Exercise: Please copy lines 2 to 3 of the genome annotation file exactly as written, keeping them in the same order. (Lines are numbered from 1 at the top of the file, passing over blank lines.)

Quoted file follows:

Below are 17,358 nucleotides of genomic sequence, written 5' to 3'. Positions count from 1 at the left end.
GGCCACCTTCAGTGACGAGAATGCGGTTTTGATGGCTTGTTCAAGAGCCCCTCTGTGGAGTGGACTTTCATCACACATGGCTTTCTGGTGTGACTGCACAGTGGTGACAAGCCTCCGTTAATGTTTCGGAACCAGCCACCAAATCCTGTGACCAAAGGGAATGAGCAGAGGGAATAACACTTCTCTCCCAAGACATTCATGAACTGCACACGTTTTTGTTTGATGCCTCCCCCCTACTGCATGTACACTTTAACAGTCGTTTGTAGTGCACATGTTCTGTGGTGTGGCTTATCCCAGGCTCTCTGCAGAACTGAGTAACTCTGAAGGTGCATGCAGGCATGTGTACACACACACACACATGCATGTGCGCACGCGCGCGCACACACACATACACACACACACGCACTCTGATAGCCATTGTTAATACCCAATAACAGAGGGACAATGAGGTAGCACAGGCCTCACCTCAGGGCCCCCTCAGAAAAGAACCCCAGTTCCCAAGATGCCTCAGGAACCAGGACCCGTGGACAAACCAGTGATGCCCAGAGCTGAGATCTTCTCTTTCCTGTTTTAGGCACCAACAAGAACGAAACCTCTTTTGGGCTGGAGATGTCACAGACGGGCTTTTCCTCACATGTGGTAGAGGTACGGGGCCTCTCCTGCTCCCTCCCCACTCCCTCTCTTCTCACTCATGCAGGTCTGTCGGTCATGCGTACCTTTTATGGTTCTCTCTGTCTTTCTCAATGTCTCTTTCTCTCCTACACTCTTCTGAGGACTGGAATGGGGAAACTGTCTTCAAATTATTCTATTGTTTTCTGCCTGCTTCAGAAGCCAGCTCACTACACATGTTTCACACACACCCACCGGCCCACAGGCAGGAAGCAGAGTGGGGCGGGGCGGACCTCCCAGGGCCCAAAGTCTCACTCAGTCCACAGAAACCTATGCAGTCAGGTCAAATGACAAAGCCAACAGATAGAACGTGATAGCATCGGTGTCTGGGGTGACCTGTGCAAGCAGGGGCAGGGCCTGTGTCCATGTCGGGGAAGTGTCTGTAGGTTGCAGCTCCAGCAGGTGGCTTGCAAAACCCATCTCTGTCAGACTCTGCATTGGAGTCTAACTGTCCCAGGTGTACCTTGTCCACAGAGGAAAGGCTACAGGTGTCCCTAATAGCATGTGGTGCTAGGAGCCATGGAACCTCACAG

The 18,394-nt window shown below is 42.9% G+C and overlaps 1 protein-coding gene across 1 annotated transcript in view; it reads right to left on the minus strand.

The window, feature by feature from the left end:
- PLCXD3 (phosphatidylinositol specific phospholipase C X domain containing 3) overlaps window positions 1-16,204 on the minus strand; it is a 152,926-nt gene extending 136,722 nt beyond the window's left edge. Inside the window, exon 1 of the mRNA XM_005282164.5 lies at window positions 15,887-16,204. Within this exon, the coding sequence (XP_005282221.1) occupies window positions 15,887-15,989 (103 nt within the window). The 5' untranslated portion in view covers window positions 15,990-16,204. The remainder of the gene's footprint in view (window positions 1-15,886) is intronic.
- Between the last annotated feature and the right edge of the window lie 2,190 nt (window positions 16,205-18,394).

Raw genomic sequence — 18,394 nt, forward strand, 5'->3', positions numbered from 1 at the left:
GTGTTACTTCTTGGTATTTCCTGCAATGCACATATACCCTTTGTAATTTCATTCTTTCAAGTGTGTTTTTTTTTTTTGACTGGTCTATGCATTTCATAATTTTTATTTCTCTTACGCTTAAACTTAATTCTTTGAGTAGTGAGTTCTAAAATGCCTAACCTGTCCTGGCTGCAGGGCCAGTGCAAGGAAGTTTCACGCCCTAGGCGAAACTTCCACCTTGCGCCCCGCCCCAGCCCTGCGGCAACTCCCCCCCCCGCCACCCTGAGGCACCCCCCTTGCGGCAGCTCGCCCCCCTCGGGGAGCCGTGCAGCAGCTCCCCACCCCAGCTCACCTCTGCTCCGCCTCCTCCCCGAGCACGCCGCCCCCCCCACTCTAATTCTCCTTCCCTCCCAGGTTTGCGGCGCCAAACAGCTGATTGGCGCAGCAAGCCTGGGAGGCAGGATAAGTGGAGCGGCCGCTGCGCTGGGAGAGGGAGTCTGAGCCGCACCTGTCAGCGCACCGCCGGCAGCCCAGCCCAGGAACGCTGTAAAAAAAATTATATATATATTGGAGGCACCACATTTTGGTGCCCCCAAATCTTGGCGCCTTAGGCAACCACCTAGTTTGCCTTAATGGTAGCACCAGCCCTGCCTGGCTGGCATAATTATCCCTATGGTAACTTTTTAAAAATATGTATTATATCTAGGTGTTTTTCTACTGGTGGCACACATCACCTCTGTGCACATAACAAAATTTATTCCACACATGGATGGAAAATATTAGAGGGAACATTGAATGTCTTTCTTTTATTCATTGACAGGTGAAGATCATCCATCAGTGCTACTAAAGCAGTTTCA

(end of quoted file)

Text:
GGCCACCTTCAGTGACGAGAATGCGGTTTTGATGGCTTGTTCAAGAGCCCCTCTGTGGAGTGGACTTTCATCACACATGGCTTTCTGGTGTGACTGCACAGTGGTGACAAGCCTCCGTTAATGTTTCGGAACCAGCCACCAAATCCTGTGACCAAAGGGAATGAGCAGAGGGAATAACACTTCTCTCCCAAGACATTCATGAACTGCACACGTTTTTGTTTGATGCCTCCCCCCTACTGCATGTACACTTTAACAGTCGTTTGTAGTGCACATGTTCTGTGGTGTGGCTTATCCCAGGCTCTCTGCAGAACTGAGTAACTCTGAAGGTGCATGCAGGCATGTGTACACACACACACACATGCATGTGCGCACGCGCGCGCACACACACATACACACACACACGCACTCTGATAGCCATTGTTAATACCCAATAACAGAGGGACAATGAGGTAGCACAGGCCTCACCTCAGGGCCCCCTCAGAAAAGAACCCCAGTTCCCAAGATGCCTCAGGAACCAGGACCCGTGGACAAACCAGTGATGCCCAGAGCTGAGATCTTCTCTTTCCTGTTTTAGGCACCAACAAGAACGAAACCTCTTTTGGGCTGGAGATGTCACAGACGGGCTTTTCCTCACATGTGGTAGAGGTACGGGGCCTCTCCTGCTCCCTCCCCACTCCCTCTCTTCTCACTCATGCAGGTCTGTCGGTCATGCGTACCTTTTATGGTTCTCTCTGTCTTTCTCAATGTCTCTTTCTCTCCTACACTCTTCTGAGGACTGGAATGGGGAAACTGTCTTCAAATTATTCTATTGTTTTCTGCCTGCTTCAGAAGCCAGCTCACTACACATGTTTCACACACACCCACCGGCCCACAGGCAGGAAGCAGAGTGGGGCGGGGCGGACCTCCCAGGGCCCAAAGTCTCACTCAGTCCACAGAAACCTATGCAGTCAGGTCAAATGACAAAGCCAACAGATAGAACGTGATAGCATCGGTGTCTGGGGTGACCTGTGCAAGCAGGGGCAGGGCCTGTGTCCATGTCGGGGAAGTGTCTGTAGGTTGCAGCTCCAGCAGGTGGCTTGCAAAACCCATCTCTGTCAGACTCTGCATTGGAGTCTAACTGTCCCAGGTGTACCTTGTCCACAGAGGAAAGGCTACAGGTGTCCCTAATAGCATGTGGTGCTAGGAGCCATGGAACCTCACAG

The 18,394-nt window shown below is 42.9% G+C and overlaps 1 protein-coding gene across 1 annotated transcript in view; it reads right to left on the minus strand.